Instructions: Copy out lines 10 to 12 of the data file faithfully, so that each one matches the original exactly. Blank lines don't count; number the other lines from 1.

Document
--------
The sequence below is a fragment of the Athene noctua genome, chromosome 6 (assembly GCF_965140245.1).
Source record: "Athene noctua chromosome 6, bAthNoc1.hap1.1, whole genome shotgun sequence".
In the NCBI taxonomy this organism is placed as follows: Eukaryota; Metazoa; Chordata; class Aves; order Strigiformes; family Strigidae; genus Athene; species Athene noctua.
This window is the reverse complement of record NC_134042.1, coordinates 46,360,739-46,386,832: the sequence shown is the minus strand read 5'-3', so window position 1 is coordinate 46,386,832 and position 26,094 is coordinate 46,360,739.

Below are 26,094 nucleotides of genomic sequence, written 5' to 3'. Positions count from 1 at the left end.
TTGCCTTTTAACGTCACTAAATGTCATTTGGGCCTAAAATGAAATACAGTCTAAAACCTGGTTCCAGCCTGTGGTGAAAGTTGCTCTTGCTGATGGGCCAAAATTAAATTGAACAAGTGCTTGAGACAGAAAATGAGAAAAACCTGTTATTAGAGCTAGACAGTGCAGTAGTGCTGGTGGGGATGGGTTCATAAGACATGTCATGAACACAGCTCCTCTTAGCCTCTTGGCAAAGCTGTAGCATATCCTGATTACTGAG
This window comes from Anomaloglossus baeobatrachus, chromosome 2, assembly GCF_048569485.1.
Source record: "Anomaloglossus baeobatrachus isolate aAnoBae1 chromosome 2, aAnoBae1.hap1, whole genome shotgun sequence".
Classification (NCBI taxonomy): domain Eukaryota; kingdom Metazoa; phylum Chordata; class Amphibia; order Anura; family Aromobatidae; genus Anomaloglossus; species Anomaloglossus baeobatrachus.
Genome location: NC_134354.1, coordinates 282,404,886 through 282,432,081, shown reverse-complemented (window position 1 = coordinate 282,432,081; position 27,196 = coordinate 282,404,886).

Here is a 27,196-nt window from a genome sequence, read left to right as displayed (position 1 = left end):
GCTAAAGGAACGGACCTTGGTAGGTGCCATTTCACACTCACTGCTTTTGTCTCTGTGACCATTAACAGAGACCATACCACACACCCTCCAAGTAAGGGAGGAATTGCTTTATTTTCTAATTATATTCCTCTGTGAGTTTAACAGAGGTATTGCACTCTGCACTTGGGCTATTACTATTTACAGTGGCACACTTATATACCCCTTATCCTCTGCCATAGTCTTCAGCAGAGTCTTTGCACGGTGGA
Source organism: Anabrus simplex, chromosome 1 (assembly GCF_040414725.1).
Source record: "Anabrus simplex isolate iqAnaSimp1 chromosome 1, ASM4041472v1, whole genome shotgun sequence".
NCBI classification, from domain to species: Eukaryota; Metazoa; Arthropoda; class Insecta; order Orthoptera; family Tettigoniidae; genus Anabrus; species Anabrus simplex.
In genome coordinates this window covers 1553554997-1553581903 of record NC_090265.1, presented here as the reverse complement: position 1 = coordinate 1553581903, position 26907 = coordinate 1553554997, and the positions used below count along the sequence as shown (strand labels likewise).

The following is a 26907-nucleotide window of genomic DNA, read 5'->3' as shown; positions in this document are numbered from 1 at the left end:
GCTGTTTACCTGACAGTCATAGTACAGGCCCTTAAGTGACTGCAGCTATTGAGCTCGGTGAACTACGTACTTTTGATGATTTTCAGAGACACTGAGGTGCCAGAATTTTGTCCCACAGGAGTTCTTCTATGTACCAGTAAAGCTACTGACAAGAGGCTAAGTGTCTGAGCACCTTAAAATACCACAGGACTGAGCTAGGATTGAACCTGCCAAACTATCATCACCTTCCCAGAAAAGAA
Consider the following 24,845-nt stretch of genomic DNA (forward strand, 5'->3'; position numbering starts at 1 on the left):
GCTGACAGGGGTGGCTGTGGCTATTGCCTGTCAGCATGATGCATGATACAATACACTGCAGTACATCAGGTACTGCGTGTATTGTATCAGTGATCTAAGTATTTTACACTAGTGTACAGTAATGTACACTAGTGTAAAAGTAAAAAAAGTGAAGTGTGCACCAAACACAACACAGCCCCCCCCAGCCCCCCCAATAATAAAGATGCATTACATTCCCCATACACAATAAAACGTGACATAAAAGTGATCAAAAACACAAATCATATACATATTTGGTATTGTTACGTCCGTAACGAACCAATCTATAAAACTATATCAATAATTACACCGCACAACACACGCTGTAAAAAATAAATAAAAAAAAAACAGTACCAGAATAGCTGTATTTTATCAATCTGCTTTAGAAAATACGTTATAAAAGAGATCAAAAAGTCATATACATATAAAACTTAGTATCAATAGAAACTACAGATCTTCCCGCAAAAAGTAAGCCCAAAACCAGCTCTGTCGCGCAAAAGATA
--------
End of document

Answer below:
Genome location: NC_134354.1, coordinates 282,404,886 through 282,432,081, shown reverse-complemented (window position 1 = coordinate 282,432,081; position 27,196 = coordinate 282,404,886).

Here is a 27,196-nt window from a genome sequence, read left to right as displayed (position 1 = left end):
GCTAAAGGAACGGACCTTGGTAGGTGCCATTTCACACTCACTGCTTTTGTCTCTGTGACCATTAACAGAGACCATACCACACACCCTCCAAGTAAGGGAGGAATTGCTTTATTTTCTAATTATATTCCTCTGTGAGTTTAACAGAGGTATTGCACTCTGCACTTGGGCTATTACTATTTACAGTGGCACACTTATATACCCCTTATCCTCTGCCATAGTCTTCAGCAGAGTCTTTGCACGGTGGA